At present, the equity market and bond market seem to be telling very different stories about the state of the global economy and prospects for investors. We need to understand both of them as part of building a robust global portfolio.
The US stock market, now back at a record high, could lead investors to conclude that economic growth will continue.
Telling this story:
- Global growth prospects are healthy: US growth is close to trend, and though China's economy is slowing it should be supported by policy stimulus and its depreciating currency.
- Monetary policy remains accommodative: The Federal Reserve has shifted to a "patient" stance with regard to its interest rate policy and has opened the door for rate cuts, the European Central Bank has raised the prospects of further rate cuts, and we expect the People's Bank of China to continue easing policy.
- Full blown trade war will likely be averted: While we do not expect much progress in trade talks at the G20 meeting, we believe high-level talks will continue and escalation will be avoided.
The bond market, now pricing in interest rate cuts over the next 6 months by the Federal Reserve, could lead investors to conclude an economic slowdown is coming.
Telling this story:
- "Soft" and "hard" economic data are weakening: Manufacturing data has softened in the US, Eurozone, and China. Meanwhile, Chinese industrial production growth in May slowed to its lowest rate of growth since early 2002.
- Inflation and inflation expectations have dropped: The Fed’s preferred inflation measure, the core personal consumption expenditure (PCE) price index, has fallen significantly below the central bank's 2% target.
- Trade breakdown still possible: President Trump’s quick deal with Mexico could be seen as validating the effectiveness of hardball negotiating tactics and could increase the risk of a breakdown in US/China trade talks.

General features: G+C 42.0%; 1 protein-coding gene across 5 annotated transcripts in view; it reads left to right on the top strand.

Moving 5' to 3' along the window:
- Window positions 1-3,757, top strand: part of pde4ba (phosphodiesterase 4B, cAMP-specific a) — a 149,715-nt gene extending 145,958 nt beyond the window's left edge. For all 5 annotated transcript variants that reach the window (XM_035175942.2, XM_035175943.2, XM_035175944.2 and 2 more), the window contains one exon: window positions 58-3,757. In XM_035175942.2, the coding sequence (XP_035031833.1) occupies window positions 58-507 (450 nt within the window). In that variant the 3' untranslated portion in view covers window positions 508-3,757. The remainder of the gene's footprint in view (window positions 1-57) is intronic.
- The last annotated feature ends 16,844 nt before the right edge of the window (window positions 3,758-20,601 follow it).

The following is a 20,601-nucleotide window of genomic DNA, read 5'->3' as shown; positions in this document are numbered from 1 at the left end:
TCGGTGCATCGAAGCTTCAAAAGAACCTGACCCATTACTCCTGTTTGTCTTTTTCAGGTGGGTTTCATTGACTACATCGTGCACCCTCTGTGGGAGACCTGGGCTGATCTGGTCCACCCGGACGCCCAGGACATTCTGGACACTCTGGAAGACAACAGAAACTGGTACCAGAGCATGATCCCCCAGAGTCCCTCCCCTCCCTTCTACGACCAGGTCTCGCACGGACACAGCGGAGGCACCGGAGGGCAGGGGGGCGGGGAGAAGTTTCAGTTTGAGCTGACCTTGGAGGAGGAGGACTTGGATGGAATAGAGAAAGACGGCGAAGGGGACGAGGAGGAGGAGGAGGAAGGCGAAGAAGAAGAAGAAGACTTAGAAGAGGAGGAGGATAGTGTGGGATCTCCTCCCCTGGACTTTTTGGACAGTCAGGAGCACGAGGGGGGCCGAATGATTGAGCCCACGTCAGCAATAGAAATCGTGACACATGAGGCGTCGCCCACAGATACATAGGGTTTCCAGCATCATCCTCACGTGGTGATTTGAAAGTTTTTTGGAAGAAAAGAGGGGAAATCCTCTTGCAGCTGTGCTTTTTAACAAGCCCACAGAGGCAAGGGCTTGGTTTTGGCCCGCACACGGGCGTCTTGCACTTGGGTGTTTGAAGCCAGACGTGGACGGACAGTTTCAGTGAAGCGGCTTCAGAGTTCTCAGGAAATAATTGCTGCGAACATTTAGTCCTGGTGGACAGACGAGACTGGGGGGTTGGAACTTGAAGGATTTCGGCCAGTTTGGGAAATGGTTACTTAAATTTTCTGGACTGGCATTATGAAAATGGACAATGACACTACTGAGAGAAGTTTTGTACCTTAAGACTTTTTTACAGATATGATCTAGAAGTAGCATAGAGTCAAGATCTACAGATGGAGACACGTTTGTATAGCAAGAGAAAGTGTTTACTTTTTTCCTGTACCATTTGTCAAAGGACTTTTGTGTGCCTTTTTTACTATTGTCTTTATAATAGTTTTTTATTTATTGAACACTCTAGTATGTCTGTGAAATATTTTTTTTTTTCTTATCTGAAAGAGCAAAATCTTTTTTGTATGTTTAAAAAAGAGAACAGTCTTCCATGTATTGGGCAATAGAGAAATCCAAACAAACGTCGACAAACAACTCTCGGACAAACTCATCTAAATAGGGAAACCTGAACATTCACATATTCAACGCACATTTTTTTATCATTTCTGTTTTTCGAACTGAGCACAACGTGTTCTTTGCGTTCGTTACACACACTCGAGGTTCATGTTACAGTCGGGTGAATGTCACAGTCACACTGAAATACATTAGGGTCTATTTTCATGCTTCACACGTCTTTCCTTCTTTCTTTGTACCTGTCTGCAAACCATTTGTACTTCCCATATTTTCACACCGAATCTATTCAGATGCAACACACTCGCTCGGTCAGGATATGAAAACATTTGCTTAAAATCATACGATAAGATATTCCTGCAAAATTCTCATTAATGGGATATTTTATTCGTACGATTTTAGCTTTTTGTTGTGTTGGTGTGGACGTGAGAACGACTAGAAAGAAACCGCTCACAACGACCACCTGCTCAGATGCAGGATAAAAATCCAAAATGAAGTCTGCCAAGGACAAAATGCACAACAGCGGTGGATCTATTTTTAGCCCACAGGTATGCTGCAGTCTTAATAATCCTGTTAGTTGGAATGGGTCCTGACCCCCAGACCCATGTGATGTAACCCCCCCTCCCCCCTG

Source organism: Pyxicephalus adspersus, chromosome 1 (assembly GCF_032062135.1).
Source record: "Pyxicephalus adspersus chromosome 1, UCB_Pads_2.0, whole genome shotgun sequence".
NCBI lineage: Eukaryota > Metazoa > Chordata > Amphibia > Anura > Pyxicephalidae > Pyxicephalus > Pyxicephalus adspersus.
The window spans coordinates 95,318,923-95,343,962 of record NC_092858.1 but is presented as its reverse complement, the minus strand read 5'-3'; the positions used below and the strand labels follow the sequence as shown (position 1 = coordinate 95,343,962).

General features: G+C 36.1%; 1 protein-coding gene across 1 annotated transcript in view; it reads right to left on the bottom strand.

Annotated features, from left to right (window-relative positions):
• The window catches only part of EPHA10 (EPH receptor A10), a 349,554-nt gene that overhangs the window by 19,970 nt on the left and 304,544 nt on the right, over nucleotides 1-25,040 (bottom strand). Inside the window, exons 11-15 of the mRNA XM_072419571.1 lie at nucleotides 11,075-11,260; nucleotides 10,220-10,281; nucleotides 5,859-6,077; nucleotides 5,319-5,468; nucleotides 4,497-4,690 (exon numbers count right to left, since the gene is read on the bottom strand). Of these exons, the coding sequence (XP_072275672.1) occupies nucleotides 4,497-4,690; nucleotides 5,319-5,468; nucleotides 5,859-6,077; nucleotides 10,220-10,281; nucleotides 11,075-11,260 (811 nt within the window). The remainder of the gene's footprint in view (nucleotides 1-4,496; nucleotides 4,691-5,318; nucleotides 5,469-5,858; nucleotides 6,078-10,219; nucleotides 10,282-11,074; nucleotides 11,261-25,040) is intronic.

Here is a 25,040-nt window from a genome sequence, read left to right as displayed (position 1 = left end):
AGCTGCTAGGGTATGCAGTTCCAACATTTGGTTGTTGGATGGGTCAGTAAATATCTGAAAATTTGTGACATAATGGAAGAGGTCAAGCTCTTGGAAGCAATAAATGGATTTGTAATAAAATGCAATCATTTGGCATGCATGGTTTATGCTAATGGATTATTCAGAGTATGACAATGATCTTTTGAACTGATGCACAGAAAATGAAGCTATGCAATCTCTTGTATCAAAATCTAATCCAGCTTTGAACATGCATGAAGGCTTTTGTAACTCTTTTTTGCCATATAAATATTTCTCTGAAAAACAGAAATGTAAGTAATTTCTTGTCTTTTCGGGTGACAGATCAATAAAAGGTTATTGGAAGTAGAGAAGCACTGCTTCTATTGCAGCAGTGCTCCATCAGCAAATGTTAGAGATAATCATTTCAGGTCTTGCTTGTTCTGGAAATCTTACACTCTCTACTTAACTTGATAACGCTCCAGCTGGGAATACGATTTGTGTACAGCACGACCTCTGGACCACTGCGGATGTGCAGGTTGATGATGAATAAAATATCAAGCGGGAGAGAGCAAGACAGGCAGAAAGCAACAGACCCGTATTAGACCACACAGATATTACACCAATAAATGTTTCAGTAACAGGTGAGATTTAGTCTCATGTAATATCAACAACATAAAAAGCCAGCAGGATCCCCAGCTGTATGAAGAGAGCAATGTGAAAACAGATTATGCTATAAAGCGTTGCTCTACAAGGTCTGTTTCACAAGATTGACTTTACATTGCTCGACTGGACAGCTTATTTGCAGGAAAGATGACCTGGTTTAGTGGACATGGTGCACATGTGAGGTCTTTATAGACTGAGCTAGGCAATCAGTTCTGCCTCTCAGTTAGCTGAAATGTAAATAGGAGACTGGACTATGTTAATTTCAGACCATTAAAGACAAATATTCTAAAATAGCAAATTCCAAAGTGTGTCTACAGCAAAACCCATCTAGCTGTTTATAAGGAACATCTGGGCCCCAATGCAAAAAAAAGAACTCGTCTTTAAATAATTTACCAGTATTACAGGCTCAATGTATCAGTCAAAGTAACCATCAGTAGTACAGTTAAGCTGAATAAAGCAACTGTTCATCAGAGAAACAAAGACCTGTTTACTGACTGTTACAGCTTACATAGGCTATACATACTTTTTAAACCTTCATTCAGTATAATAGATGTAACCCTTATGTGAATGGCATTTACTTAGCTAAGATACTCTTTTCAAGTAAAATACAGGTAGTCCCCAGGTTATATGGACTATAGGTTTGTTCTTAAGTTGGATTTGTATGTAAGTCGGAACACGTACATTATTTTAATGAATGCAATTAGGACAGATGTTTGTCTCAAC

Putting the equity and bond market stories together
In our view, the only way that the equity and bond market stories can both make sense is if we assume that the bond market is focused less on growth and more on the willingness of the Fed to engage in a pre-emptive strike to forestall the risk of a recession, while equities are telling us that the Fed will, once again, be successful.
With rates close to the zero lower bound and US policymakers less willing than their European counterparts to experiment with sub-zero rates, the Fed might be worried about its ability to act effectively in the midst of a recession. As such, with inflation still low, and inflation expectations falling, the Fed may perceive the cost of shock therapy to forestall a recession as being lower than the potential cost of entering a recession it will be difficult to fight.
The Fed's actions and developments in US–China talks following the G20 summit are likely to be pivotal turning points for markets in the second half of 2019. In our base case, we expect neither a breakthrough on trade at the G20, nor for US to immediately implement another round of tariffs. We expect that, if the US data does not change meaningfully, the Fed is likely to cut rates at the next meeting in order to show a commitment to avoiding recession. But given the uncertainty associated with each, we try to position for divergent potential outcomes. See our preferences tab for more.